Schumer Floor Remarks On Senator Claire McCaskill

December 19, 2018

Washington, D.C. – U.S. Senator Chuck Schumer today spoke on the Senate floor regarding Senator Claire McCaskill.

Mr. President, now I return to the floor to conclude saying goodbye to members of our caucus who will not be returning to this chamber next year. Last, but certainly not least, to me and to so many of us, is my dear, dear friend the Senator from Missouri, as she says it – Claire McCaskill.

It should come as a surprise to anyone that the Senator from Missouri found her way into politics. She got her start early. Growing up in a family actively involved in government and politics, Claire was not given the option to avoid the subjects of national debate. When Claire was seven years old, she was sent door-to-door on Halloween saying, “Trick or treat, vote for JFK.”

Soon, politics wasn’t just a passion-passed-down but a passion of her own. In high school, Claire launched a stealth campaign to become homecoming queen. In the tradition of her school, the football team picked the winner, so Claire befriended all the lineman – doing small favors, arranging dates – knowing there were more of them than any other position. Guess what – she won – not because she skated by on popularity, although she was always popular, but she put in the work. She was tenacious; she was tactical, qualities she’d take from high school politics into the politics of the wider and older world.

That’s how, as a Democrat in a state that was already becoming more conservative during her youth, Claire would go on to represent Missouri at nearly every level of government. As a prosecutor, in the state house, as state auditor, and eventually for twelve amazingly wonderful and productive years as Senator.

Now, I was chair of the Democratic Senate Campaign Committee in 2005. Claire was just coming off a difficult loss in the governor’s race, after which she “drank a lot of red wine and ate too many cookies” by her own, typically frank, admission. I had heard so much about her that I flew to London to meet with Claire and her dear husband Joe about a possible Senate race. Almost immediately I was struck by the force of her personality. She’s a whirlwind. As Claire’s mother Betty Anne said of her, “Integrity, independence, and guts – that’s what Claire McCaskill is made of.” And everyone, everyone who meets Claire can see that from the get-go. By the end of dinner, I was so eager for Claire to run that I did something I almost never do, I paid for dinner.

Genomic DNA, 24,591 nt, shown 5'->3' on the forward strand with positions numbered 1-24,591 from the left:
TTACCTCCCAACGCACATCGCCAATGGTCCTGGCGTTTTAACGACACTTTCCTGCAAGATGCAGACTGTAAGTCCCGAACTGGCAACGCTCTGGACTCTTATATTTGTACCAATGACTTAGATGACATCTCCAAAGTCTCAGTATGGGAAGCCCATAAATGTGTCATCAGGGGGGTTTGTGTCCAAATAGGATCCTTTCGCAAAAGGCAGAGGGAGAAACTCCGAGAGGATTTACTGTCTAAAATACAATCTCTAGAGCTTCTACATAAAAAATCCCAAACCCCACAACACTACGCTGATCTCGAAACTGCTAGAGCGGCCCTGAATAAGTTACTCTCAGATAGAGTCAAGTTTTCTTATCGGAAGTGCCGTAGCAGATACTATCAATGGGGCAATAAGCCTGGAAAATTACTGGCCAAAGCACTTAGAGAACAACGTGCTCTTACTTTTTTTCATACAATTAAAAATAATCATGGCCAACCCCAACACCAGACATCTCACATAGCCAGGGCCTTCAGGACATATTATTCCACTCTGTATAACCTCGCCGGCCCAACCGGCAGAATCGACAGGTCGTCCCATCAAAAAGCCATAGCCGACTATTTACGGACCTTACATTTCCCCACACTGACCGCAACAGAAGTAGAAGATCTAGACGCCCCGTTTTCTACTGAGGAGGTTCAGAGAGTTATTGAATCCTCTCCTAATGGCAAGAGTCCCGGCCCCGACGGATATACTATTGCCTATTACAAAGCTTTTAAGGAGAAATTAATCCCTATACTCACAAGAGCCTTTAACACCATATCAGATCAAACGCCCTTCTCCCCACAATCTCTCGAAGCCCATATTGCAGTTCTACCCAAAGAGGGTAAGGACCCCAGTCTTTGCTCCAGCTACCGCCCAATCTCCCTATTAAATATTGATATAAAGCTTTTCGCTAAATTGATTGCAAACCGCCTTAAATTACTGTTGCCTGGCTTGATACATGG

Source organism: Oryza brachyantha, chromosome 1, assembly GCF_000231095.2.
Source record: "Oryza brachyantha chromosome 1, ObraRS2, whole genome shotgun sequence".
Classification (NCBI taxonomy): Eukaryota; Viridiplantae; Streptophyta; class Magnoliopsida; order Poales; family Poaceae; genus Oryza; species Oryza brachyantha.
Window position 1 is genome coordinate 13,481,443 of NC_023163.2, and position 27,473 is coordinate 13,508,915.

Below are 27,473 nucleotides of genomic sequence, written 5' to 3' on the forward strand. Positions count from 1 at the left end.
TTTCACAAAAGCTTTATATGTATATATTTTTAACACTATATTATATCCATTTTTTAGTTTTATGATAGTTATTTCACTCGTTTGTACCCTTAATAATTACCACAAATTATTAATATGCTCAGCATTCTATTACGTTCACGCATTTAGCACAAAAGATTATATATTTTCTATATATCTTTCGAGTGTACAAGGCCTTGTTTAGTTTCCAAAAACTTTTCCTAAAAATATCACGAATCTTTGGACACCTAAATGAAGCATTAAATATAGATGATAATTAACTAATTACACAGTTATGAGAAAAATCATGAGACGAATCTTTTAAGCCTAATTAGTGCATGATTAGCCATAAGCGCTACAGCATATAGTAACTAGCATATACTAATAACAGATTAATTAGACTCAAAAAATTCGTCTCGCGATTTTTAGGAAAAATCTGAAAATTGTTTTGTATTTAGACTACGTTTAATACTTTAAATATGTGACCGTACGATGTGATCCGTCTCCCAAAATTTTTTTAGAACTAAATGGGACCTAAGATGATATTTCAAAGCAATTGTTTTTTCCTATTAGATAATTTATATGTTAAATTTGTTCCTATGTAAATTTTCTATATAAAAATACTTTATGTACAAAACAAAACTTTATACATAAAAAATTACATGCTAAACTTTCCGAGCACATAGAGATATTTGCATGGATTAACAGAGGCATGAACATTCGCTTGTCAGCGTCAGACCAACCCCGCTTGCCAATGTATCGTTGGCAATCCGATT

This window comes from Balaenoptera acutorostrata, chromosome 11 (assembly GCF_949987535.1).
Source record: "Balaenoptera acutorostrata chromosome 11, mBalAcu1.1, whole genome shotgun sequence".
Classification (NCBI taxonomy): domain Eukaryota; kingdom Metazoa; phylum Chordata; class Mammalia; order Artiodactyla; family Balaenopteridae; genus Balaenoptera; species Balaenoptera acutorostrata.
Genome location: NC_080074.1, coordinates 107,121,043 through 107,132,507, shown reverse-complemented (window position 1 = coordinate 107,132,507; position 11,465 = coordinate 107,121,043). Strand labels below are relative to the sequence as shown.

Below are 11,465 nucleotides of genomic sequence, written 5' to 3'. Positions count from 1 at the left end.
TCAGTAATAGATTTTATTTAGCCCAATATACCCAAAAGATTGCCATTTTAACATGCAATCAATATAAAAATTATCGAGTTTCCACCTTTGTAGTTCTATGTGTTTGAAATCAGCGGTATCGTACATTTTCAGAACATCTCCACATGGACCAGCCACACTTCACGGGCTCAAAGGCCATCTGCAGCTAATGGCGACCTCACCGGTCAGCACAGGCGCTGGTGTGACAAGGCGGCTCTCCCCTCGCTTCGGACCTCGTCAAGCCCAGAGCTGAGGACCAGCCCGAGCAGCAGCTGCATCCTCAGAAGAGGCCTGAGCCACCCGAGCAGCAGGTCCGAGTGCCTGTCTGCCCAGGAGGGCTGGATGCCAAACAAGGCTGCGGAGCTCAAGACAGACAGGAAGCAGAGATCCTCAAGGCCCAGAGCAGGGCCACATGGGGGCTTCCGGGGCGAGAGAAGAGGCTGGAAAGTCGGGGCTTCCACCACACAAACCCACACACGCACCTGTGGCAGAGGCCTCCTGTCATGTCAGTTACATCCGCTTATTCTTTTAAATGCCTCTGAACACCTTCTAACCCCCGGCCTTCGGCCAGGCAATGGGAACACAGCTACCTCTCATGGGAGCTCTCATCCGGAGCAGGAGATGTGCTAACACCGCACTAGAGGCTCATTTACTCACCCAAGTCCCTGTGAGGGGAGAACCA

And I’ve never been more glad that I did, because Claire became an exceptional Senator, and one of my closest friends – not just here in the Senate, but in real life. A moderate at heart, Claire had a knack for finding compromise between our two parties – a theme among many of our departing members. She worked across the aisle, with Senator Collins of Maine, to protect seniors from financial scams. She worked to fight for victims of opioid addiction, taking on the big pharmaceutical companies that were funneling money to organizations to promote their own dangerous products. And, in the tradition of her political idol, Harry Truman, she took a seat on the Armed Services committee and fought fiercely for our veterans and our military. Her hearings on the waste, fraud, and abuse of military contractors ushered in long-overdue reforms to military contracting, increasing transparency and accountability. Almost every issue that Claire got her teeth into she never let go and always succeeded. She’s amazing as a senator.